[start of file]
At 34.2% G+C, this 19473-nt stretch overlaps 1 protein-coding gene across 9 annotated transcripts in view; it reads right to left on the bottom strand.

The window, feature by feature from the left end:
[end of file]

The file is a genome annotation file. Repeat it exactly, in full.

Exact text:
At 34.2% G+C, this 19473-nt stretch overlaps 1 protein-coding gene across 9 annotated transcripts in view; it reads right to left on the bottom strand.

The window, feature by feature from the left end: